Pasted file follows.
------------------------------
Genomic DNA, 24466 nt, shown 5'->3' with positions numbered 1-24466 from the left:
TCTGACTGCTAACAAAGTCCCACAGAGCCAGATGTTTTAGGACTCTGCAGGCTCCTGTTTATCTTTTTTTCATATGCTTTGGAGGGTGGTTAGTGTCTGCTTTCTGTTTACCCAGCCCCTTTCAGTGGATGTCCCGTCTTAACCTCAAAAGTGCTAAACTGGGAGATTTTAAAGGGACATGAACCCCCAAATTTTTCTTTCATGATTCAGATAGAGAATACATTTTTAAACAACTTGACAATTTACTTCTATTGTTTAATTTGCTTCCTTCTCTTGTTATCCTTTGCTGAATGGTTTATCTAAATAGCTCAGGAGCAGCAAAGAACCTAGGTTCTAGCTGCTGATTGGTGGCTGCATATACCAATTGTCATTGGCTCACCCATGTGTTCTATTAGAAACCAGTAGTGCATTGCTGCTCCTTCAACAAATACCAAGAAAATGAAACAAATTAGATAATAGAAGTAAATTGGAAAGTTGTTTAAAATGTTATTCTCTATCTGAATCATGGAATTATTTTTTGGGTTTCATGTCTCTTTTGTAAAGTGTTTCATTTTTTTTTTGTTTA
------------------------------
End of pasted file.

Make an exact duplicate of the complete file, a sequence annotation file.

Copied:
Genomic DNA, 24466 nt, shown 5'->3' with positions numbered 1-24466 from the left:
TCTGACTGCTAACAAAGTCCCACAGAGCCAGATGTTTTAGGACTCTGCAGGCTCCTGTTTATCTTTTTTTCATATGCTTTGGAGGGTGGTTAGTGTCTGCTTTCTGTTTACCCAGCCCCTTTCAGTGGATGTCCCGTCTTAACCTCAAAAGTGCTAAACTGGGAGATTTTAAAGGGACATGAACCCCCAAATTTTTCTTTCATGATTCAGATAGAGAATACATTTTTAAACAACTTGACAATTTACTTCTATTGTTTAATTTGCTTCCTTCTCTTGTTATCCTTTGCTGAATGGTTTATCTAAATAGCTCAGGAGCAGCAAAGAACCTAGGTTCTAGCTGCTGATTGGTGGCTGCATATACCAATTGTCATTGGCTCACCCATGTGTTCTATTAGAAACCAGTAGTGCATTGCTGCTCCTTCAACAAATACCAAGAAAATGAAACAAATTAGATAATAGAAGTAAATTGGAAAGTTGTTTAAAATGTTATTCTCTATCTGAATCATGGAATTATTTTTTGGGTTTCATGTCTCTTTTGTAAAGTGTTTCATTTTTTTTTTGTTTA